8                                                   B-236481
ENCLOSURE


     2. Whether FERC, if it may license the Glines Canyon
Dam, has authority to add conditions to the annual license
for the restoration of fisheries.

If, as we concluded above, FERC does not have jurisdiction
to issue a new license for the Glines Canyon Dam, then the
agency does not have authority to issue annual licenses,
much less condition their issuance.

     3. Whether any federal agency may order either dam
removed.

Glines Canyon

If, as we concluded above, it is likely that the Glines
Canyon Dam no longer has a valid federal license, the
project can still be taken over by the United States and
operated, altered, or removed. The Federal Power Act, as
amended, offers two alternatives for taking over a dam that
has been licensed by FERC.
First, § 7(c) of the FPA (16 U.S.C. S 800(c)) covers those
situations where the original license has expired and FERC
has determined that the United States should exercise its
right to take over a dam for public purposes. Under these
circumstances, FERC may not issue a new license, and must
submit its recommendations to Congress. Congress would then
decide whether to permit continued private operation or a
federal take over of the dam.

Second, § 14(a) of the FPA (16 U.S.C. § 807(a)) expressly
authorizes the United States, upon 2 years notice from the
Commission, to take over and thereafter maintain and operate
a hydroelectric project.10/ The government would pay the
licensee for his or her net investment in the project and
for certain damages, as well as assuming responsibility for
any existing contracts approved by FERC. As owner of the
hydroelectric project the government would be able to
operate, remove, or alter the dam.




10/ FERC's licensing authority does not extend to the
federal government. Thus, the statutory provision that
prevents FERC from issuing a license for a dam on park land
does not apply to the federal government.

9                                                   B-236481
ENCLOSURE

Elwha Dam
Incident to an administrative hearing, FERC determined that
the Elwha Dam was on a navigable river and therefore that
the Commission had jurisdiction to license the dam. This
decision, made in 1978, has not been challenged, and we are
not aware of any grounds upon which it reasonably could be
challenged.
As noted above, the dam was apparently built without
receiving requisite approval from the Army Corps of
Engineers. Accordingly it has been operating without legal
authority.11/ In order to maintain and operate the Elwha
Dam, the owners must now obtain a license from FERC.
Pennsylvania Water & Power Co. v. Federal Power Commission,
123 F.2d 155 (D.C. Cir. 1941).12/
The Supreme Court has ruled that, as part of FERC's general
licensing authority, the Commission has the power to order
dams removed when a license has not been issued. In U.S. v.
Appalachian Electric Power, 311 U.S. 377 (1940), the damr
owner refused to accept a hydropower license tendered by the
Commission, claiming the Commission had no jurisdiction and
that, even if the Commission did have jurisdiction, it could
not place conditions unrelated to navigation in the license.
The Commission sued to enjoin construction of the project
and to force the dam owner to remove it if the license was
not accepted.

The U.S. Supreme Court   determined that the Commission had
licensing jurisdiction   over the project because it was
located on a navigable   waterway. The Supreme Court then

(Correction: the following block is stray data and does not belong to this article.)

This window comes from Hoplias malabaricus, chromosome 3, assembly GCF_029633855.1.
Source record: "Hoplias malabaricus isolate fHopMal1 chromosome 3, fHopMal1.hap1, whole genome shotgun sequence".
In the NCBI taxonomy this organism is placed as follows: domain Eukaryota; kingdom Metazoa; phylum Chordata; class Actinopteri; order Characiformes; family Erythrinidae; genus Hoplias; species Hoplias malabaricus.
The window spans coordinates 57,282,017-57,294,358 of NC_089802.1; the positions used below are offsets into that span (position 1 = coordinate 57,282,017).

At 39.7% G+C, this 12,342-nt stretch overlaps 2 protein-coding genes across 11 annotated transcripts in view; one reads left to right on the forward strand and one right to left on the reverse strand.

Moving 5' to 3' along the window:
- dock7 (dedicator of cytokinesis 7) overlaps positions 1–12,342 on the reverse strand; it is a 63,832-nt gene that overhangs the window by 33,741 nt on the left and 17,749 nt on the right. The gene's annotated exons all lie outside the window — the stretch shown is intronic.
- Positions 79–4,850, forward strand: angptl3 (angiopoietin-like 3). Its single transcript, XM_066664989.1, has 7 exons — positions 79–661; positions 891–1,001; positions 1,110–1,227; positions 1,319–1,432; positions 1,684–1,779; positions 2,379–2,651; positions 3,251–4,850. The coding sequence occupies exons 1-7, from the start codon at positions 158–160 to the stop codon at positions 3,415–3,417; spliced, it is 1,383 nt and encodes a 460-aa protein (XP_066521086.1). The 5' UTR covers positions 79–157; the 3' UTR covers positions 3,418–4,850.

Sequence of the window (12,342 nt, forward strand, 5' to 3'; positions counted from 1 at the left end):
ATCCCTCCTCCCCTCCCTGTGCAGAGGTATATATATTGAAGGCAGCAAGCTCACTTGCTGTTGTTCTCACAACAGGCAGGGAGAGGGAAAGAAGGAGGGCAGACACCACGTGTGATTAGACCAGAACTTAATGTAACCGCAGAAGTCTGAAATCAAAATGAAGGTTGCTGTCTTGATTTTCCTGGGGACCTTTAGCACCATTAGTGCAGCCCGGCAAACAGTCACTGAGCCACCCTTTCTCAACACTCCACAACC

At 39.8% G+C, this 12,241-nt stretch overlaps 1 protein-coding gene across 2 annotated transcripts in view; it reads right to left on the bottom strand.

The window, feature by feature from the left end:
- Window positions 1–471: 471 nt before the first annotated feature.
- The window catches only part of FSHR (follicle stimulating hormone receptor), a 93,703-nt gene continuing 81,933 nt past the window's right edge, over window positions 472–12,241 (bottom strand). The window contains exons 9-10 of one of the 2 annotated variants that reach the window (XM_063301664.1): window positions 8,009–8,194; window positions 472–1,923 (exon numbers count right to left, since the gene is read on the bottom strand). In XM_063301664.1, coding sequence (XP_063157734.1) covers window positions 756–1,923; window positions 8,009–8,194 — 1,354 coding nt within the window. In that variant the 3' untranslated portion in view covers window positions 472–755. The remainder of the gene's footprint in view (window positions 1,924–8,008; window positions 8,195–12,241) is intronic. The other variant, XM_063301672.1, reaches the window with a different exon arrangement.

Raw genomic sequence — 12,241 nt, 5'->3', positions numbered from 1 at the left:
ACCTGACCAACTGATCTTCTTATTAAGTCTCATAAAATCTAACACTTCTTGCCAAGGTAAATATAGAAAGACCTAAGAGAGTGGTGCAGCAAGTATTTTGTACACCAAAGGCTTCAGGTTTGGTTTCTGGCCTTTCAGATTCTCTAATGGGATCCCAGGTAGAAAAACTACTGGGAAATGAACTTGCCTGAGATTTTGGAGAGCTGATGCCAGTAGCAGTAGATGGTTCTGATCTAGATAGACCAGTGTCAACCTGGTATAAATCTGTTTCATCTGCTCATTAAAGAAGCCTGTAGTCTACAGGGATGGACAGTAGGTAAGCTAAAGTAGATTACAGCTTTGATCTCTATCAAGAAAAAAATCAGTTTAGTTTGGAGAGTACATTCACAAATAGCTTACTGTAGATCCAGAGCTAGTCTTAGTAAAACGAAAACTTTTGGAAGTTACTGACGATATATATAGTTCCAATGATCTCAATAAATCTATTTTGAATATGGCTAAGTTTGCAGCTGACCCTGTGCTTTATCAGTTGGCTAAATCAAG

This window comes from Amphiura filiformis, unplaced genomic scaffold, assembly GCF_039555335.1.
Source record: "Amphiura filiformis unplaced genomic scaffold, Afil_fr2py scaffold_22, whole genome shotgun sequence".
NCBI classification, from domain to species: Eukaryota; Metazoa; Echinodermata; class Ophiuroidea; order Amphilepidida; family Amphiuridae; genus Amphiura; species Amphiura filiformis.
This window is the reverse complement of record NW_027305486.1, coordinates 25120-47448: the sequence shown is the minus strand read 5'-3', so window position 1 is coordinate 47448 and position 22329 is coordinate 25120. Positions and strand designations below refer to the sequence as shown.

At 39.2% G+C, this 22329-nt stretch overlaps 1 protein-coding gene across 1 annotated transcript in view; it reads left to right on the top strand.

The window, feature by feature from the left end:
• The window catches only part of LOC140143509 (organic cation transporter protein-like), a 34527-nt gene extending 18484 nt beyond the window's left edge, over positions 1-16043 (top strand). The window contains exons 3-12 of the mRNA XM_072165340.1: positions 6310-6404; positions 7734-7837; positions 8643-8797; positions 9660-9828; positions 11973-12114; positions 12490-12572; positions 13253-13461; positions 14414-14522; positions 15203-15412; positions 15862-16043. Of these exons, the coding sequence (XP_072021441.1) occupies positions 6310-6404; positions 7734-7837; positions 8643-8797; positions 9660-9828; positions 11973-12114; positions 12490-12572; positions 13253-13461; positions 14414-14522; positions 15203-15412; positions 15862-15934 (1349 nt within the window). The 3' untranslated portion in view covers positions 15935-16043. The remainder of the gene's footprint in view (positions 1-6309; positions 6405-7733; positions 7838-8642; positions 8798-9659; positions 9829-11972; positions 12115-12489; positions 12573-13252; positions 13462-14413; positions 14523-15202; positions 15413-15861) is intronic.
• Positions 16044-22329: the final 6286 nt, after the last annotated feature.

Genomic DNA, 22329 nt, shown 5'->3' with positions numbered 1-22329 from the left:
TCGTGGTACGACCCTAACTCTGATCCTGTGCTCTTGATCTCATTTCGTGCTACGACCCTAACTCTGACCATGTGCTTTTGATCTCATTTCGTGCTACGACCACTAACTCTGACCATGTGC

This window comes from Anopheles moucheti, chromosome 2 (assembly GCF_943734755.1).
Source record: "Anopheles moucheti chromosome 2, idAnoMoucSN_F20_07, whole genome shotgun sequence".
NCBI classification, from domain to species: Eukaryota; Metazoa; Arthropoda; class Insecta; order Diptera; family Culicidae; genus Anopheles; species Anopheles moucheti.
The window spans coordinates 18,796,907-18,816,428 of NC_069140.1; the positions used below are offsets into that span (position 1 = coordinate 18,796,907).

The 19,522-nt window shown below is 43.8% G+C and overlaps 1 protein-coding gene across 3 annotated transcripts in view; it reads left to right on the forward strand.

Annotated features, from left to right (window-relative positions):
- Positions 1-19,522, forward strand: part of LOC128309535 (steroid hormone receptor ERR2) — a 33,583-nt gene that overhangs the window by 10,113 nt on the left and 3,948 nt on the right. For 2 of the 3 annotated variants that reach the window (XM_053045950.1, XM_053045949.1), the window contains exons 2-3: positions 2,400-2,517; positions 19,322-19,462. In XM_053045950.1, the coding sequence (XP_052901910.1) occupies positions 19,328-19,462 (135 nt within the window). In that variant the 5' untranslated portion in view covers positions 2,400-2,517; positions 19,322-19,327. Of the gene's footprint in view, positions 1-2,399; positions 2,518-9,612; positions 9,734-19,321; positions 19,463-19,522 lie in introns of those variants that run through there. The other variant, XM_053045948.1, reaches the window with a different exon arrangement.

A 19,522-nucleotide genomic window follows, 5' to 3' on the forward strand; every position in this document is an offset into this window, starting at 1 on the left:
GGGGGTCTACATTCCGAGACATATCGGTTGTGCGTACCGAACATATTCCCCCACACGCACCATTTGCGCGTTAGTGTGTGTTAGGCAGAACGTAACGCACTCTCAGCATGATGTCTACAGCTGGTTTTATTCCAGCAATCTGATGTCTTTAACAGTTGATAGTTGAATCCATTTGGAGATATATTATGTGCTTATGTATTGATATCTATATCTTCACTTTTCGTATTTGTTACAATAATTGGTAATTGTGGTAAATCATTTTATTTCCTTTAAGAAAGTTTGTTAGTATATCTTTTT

ruled that the federal   government had plenary power to


11/ At the time the Elwha Dam was constructed, the FPA had
not been enacted. The owners were required by the Rivers
and Harbors Act of 1899 to obtain approval of their plans
from the Army Corps of Engineers. Pennsylvania Water &
Power Co. v. Federal Power Commission, 123 F.2d 155, 163
(D.C. Cir. 1941).

12/ See, section 23(b)(1) (16 U.S.C. § 817 (1)) of the FPA.
Arthoii-gi the owners of the dam currently operate the dam
without a license, they have submitted an application, which
is pending before FERC. According to FERC officials, in the
past, the pendency of an application has been sufficient to
permit the hydroelectric facility to continue operating
until FERC decides whether to grant a license.
10                                                    B-236481
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ENCLOSURE

exclude structures from navigable waters and had dominion
over water flow and its product, energy. Further, the
United States, in exercise of its power, could make the
erection or maintenance of a structure in a navigable water
dependent upon a license. Finally, Congress had given this
licensing authority to the Commission.

On the±se grounds, the Supreme Court granted the   Commission
an injunction requiring licensing or removal of    the dam
project. Thus, as an incident to its licensing     authority,
it appears that FERC has the authority to order    dam
removal.13/




13/ Further, it is likely that the operators of the Elwha
Dam could be required to pay for its removal. In cases
where the government has removed an obstruction on a
navigable waterway, the courts have held private parties'
liable to the government for the cost of removing the
obstruction. For example, in U.S. v. Perma Paving, 332 F.2d
754 (2d Cir. 1964), the court of appeals ruled that the
defendants were liable for the costs incurred by the United
States in removing an obstruction on the Bronx River.
Although section 12 of the Rivers and Harbors Act of 1899
does not specifically provide for reimbursement of
government removal expenses, the court of appeals held that
Congress contemplated reimbursement because the court could
have ordered defendants to remove the obstruction.

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B-2 36481

February 16,         1990

DIGEST


     1.  It is doubtful that the Federal Energy
     Regulatory Commission (FERC) has jurisdiction to
     issue a new license for a dam located in a
     national park, even though that dam is located on
     a navigable waterway.

     2. Because FERC does not have jurisdiction to issue a
     new license for a dam in a national park, it does not
     have authority to issue annual licenses, much less
     condition their issuance.
     3. FERC has authority to order the removal of dams it
     has licensed, as well as unlicensed dams within its
     licensing jurisdiction.